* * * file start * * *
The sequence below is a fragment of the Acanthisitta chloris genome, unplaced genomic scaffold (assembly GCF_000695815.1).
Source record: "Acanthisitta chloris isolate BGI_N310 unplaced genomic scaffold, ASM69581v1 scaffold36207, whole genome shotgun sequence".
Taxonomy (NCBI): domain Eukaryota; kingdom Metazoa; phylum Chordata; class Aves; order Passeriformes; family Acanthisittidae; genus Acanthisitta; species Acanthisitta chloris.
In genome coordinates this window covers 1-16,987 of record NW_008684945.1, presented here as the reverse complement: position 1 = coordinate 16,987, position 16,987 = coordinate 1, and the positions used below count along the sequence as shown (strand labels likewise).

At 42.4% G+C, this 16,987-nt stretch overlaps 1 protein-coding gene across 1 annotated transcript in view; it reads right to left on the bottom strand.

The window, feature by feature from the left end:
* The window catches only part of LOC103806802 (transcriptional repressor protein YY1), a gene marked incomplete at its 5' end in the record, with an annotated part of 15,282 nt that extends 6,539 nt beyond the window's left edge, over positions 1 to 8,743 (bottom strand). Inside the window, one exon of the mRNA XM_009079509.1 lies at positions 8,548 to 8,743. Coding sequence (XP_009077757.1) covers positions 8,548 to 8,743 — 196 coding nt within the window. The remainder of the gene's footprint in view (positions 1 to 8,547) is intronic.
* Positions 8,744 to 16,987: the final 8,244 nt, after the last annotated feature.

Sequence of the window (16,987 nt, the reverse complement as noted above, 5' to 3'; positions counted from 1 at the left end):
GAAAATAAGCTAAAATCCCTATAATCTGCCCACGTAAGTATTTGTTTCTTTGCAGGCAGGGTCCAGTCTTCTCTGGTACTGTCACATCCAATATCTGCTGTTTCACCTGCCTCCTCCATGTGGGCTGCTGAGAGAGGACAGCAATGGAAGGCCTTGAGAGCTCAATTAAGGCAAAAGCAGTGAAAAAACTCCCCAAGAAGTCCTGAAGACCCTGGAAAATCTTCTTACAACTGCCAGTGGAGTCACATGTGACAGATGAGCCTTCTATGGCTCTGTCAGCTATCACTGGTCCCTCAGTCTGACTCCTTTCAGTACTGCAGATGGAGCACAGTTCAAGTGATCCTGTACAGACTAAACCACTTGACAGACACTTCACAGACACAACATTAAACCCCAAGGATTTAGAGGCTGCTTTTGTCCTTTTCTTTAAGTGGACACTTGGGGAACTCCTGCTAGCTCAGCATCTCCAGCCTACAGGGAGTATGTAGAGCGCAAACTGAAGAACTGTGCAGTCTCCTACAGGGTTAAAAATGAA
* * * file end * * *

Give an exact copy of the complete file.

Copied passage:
The sequence below is a fragment of the Acanthisitta chloris genome, unplaced genomic scaffold (assembly GCF_000695815.1).
Source record: "Acanthisitta chloris isolate BGI_N310 unplaced genomic scaffold, ASM69581v1 scaffold36207, whole genome shotgun sequence".
Taxonomy (NCBI): domain Eukaryota; kingdom Metazoa; phylum Chordata; class Aves; order Passeriformes; family Acanthisittidae; genus Acanthisitta; species Acanthisitta chloris.
In genome coordinates this window covers 1-16,987 of record NW_008684945.1, presented here as the reverse complement: position 1 = coordinate 16,987, position 16,987 = coordinate 1, and the positions used below count along the sequence as shown (strand labels likewise).

At 42.4% G+C, this 16,987-nt stretch overlaps 1 protein-coding gene across 1 annotated transcript in view; it reads right to left on the bottom strand.

The window, feature by feature from the left end:
* The window catches only part of LOC103806802 (transcriptional repressor protein YY1), a gene marked incomplete at its 5' end in the record, with an annotated part of 15,282 nt that extends 6,539 nt beyond the window's left edge, over positions 1 to 8,743 (bottom strand). Inside the window, one exon of the mRNA XM_009079509.1 lies at positions 8,548 to 8,743. Coding sequence (XP_009077757.1) covers positions 8,548 to 8,743 — 196 coding nt within the window. The remainder of the gene's footprint in view (positions 1 to 8,547) is intronic.
* Positions 8,744 to 16,987: the final 8,244 nt, after the last annotated feature.

Sequence of the window (16,987 nt, the reverse complement as noted above, 5' to 3'; positions counted from 1 at the left end):
GAAAATAAGCTAAAATCCCTATAATCTGCCCACGTAAGTATTTGTTTCTTTGCAGGCAGGGTCCAGTCTTCTCTGGTACTGTCACATCCAATATCTGCTGTTTCACCTGCCTCCTCCATGTGGGCTGCTGAGAGAGGACAGCAATGGAAGGCCTTGAGAGCTCAATTAAGGCAAAAGCAGTGAAAAAACTCCCCAAGAAGTCCTGAAGACCCTGGAAAATCTTCTTACAACTGCCAGTGGAGTCACATGTGACAGATGAGCCTTCTATGGCTCTGTCAGCTATCACTGGTCCCTCAGTCTGACTCCTTTCAGTACTGCAGATGGAGCACAGTTCAAGTGATCCTGTACAGACTAAACCACTTGACAGACACTTCACAGACACAACATTAAACCCCAAGGATTTAGAGGCTGCTTTTGTCCTTTTCTTTAAGTGGACACTTGGGGAACTCCTGCTAGCTCAGCATCTCCAGCCTACAGGGAGTATGTAGAGCGCAAACTGAAGAACTGTGCAGTCTCCTACAGGGTTAAAAATGAA